In addition, the Documentation Viewer is much faster than when documentation was displayed in the Organizer window. Getting to the information you need quickly is a real benefit when you are on a deadline!

Unit Testing Becomes a First Class Citizen

When you created a new project in previous versions of Xcode, there was a check box that allowed you to specify if you wanted to include unit tests in your project (a unit test is a method by which individual units of code are tested to determine if they are "ready for prime time." Creating unit tests for your app is a best practice that helps you create a for more stable and reliable app.)

In Xcode 5, unit tests are automatically added to your project, and Apple has created a new Test Navigator (Figure 6) that allows you to manage and run your project's unit tests.

Test Navigator
Figure 6 - Xcode 5's Test Navigator

You launch the Test Navigator by selecting the fifth button from the left in the Navigators toolbar. If a test passes, a green check mark is displayed to the right of the test. If a test fails, a red check mark is displayed instead.

Later in this blog series, we will create unit tests for the iAppsReview app to show you how it's done, and so you can understand the value of unit testing.

Specifying App Capabilities

Xcode 5 makes it much easier to manage your app's capabilities in the Project Editor (Figure 7).

Capabilities
Figure 7 - Setting your app's capabilities in the Project Editor

Certain iO technologies such as Game Center, iCloud, and In-App Purchase require additional configuration in your Xcode project. Xcode 5's Capabilities settings make the job of managing these much easier!

Application Performance Gauges

Starting in Xcode 5, the Debug Navigator displays gauges that indicate CPU and Memory usage (Figure 8).

Debug Navigator
Figure 8 - The CPU and Memory gauges in the Debug Navigator

If you click one of these gauges, Xcode displays a full report including a preliminary diagnosis of any problems (Figure 9).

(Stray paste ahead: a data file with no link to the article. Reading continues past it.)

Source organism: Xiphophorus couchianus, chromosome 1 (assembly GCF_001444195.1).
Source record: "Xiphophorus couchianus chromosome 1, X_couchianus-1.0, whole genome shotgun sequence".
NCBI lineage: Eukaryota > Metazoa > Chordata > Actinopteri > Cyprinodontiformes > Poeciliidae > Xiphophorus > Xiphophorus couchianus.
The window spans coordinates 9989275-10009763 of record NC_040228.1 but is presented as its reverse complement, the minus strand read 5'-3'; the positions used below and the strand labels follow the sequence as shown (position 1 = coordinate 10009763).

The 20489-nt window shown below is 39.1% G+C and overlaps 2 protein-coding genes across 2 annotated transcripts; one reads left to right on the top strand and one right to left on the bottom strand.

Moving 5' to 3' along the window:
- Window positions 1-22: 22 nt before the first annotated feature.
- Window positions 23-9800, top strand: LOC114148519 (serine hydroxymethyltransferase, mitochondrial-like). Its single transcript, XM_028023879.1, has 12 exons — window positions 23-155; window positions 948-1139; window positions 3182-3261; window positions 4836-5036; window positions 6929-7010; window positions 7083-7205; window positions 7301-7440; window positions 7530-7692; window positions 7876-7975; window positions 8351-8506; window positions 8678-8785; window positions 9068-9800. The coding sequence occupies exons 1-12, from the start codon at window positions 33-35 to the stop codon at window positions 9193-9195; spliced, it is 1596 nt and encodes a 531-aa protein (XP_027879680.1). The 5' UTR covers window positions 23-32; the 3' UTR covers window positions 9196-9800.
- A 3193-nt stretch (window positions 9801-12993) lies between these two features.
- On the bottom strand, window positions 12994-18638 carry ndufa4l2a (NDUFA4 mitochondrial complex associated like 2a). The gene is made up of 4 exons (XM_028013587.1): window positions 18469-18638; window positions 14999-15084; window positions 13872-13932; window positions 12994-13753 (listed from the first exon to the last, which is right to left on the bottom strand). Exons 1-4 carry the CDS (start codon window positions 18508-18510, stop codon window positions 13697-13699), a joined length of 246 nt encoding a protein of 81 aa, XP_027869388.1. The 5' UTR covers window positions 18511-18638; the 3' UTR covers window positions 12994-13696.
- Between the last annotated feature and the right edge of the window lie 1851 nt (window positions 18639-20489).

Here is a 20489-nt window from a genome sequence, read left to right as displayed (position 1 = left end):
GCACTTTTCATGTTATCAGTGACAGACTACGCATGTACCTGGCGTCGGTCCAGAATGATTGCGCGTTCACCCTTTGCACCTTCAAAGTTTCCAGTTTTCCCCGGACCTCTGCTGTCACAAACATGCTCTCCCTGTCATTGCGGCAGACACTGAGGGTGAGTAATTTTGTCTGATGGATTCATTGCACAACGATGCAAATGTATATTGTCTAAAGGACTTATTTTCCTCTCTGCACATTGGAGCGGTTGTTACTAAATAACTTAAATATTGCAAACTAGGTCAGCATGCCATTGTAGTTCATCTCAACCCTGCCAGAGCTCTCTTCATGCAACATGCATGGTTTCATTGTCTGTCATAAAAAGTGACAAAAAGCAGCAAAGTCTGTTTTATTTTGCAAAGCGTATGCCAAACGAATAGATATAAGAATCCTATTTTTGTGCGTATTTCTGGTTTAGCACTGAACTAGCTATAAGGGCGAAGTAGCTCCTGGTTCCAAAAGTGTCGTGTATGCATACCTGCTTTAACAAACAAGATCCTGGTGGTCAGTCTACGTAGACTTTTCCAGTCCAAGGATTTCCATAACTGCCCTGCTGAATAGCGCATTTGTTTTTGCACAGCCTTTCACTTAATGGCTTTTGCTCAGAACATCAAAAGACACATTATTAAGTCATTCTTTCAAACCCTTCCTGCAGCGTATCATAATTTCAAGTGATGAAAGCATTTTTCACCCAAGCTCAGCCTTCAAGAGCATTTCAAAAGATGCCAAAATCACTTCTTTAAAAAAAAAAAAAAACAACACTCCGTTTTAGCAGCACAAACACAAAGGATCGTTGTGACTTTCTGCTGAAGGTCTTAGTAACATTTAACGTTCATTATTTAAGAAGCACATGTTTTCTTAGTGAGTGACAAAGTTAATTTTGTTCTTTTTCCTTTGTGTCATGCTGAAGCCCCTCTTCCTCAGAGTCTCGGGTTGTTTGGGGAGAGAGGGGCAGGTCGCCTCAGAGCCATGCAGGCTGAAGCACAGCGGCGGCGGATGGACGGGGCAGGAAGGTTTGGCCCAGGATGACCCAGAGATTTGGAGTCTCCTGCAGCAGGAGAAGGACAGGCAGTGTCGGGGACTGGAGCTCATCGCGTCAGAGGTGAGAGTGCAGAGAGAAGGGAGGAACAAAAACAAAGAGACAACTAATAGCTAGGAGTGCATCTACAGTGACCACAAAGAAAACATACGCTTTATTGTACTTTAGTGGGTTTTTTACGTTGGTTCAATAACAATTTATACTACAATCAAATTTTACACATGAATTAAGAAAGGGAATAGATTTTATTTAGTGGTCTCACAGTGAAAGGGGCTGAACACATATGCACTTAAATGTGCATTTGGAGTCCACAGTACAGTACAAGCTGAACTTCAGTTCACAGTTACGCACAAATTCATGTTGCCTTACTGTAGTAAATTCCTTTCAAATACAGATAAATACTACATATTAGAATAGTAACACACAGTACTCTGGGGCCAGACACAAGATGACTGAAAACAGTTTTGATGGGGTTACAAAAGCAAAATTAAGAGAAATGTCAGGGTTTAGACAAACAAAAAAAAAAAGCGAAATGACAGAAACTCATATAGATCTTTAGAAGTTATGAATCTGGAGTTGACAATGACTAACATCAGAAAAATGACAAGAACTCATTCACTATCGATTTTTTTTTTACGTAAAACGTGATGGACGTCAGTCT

Memory and CPU report
Figure 9 - The Memory and CPU usage report

You can click the Profile in Instruments button to launch Instruments for a more detailed analysis.

Changes to the iOS Simulator

During Apple's special event where they announced the new iPhone 5C and iPhone 5S, they also announced that iOS would be a 64-bit operating system. You can think of this as expanding a two-lane highway into a four-lane highway. It allows for a lot more traffic and the potential for greater speeds. To support this new 64-bit version of iOS, a new option is available in Xcode to run your apps in 64-bit mode. You can select this option from Xcode's Scheme setting as shown in Figure 10.

64-bit
Figure 10 - The 64-bit iPhone Simulator

Another big enhancement to the iOS Simulator is support for syncing documents via iCloud. This feature allows you to test that app documents and data are syncing properly across multiple devices. Very nice!

Conclusion

There are a lot more great features included in Xcode 5, and we'll talk about these in future posts. In my next post I'll take you step by step through converting the iAppsReview app from iOS 6 to iOS 7 and learn about some great new enhancements along the way.

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Kevin McNeish's picture
Kevin McNeish is author of the new "iOS App Development for Non-Programmers" book series (www.iOSAppsForNonProgrammers.com), winner of the 2012 Publishing Innovation Award. Kevin is also an award-winning app developer, software architect, and well-known software conference speaker in the U.S. and abroad. He has spent much of his career making difficult concepts easy to understand for the uninitiated. Follow Kevin on Twitter: @kjmcneish.